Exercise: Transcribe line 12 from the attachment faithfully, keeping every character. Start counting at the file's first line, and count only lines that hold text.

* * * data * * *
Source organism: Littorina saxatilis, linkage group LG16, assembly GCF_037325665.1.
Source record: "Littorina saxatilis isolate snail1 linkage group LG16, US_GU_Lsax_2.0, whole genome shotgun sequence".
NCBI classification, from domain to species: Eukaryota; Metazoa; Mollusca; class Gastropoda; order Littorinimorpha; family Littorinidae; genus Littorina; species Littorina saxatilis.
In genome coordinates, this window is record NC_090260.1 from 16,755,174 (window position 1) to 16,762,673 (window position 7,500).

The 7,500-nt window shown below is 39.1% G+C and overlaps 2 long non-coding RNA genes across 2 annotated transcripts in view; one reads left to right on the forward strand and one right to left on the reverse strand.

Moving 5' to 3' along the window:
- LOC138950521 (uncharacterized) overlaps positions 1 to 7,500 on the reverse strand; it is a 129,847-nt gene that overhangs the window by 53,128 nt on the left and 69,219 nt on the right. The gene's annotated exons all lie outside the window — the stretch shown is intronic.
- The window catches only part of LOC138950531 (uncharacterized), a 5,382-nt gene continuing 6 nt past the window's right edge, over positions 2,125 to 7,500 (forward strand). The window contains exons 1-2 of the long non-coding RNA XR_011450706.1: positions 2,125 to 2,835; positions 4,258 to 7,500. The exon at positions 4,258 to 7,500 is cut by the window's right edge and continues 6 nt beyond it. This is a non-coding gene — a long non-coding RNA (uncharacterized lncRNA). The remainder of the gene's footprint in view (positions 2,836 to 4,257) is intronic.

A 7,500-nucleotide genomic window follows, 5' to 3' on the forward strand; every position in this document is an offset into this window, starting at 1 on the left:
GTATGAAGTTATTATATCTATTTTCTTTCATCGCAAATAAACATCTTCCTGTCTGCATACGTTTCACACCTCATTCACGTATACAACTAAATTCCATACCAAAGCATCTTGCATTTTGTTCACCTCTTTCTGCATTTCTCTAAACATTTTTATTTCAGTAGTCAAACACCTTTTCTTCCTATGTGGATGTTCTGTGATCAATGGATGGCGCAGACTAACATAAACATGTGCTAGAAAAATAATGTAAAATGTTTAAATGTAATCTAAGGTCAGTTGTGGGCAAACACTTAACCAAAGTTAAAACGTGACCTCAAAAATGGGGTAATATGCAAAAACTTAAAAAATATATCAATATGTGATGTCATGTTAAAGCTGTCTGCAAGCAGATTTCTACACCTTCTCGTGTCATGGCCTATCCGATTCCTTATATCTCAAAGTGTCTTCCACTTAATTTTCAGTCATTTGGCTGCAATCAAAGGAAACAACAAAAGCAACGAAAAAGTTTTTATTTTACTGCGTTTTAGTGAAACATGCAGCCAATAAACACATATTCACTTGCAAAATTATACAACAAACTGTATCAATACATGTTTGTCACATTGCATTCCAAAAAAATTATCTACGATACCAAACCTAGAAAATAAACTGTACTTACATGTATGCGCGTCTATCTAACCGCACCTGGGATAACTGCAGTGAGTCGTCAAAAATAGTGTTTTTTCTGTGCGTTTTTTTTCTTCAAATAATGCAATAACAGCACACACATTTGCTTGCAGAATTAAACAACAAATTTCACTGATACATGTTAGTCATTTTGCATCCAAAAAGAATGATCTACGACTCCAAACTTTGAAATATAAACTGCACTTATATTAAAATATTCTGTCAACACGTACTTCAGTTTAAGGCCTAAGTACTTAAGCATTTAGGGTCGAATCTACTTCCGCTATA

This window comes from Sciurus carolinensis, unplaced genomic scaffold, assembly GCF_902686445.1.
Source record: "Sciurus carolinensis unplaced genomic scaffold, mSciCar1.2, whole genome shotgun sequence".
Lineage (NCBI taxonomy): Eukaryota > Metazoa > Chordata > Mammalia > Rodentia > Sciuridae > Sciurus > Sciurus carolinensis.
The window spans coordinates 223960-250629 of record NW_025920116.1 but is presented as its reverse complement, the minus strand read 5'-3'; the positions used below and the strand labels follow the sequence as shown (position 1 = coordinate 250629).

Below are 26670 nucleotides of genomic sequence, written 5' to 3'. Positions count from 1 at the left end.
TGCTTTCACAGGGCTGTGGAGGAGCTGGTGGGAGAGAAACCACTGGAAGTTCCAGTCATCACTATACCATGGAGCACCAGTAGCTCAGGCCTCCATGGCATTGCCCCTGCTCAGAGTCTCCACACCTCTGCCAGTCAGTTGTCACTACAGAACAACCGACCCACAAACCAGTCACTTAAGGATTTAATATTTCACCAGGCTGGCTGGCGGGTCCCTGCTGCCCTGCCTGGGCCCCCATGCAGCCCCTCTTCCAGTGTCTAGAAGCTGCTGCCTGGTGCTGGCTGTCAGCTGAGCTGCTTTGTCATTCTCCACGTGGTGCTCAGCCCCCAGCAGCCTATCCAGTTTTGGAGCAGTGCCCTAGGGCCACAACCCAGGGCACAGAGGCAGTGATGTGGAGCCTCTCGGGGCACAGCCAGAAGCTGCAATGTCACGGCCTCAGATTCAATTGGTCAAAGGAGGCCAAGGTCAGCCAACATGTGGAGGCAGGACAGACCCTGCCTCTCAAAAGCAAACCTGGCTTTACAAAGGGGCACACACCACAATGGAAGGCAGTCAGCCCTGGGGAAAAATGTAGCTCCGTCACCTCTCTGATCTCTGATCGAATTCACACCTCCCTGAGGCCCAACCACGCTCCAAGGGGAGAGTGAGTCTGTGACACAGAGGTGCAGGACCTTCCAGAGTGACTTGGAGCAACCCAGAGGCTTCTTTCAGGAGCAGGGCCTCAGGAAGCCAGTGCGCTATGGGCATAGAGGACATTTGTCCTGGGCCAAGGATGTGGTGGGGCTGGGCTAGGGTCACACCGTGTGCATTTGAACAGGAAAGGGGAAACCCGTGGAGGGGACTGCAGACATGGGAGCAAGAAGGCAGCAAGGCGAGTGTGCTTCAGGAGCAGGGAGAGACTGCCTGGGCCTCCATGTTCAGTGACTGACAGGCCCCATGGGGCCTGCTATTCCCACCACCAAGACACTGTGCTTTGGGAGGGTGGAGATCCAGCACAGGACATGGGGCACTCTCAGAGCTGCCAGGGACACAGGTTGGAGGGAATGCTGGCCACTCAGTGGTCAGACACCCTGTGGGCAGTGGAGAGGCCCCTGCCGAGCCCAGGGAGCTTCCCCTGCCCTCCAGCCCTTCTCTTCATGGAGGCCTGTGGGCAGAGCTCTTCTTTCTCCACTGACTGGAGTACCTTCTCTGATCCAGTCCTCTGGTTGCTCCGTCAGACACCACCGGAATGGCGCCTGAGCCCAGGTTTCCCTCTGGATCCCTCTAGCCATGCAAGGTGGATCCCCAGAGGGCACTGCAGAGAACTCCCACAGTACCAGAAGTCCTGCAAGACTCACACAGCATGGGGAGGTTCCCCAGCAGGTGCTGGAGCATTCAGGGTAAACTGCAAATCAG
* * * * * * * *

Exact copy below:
Source record: "Sciurus carolinensis unplaced genomic scaffold, mSciCar1.2, whole genome shotgun sequence".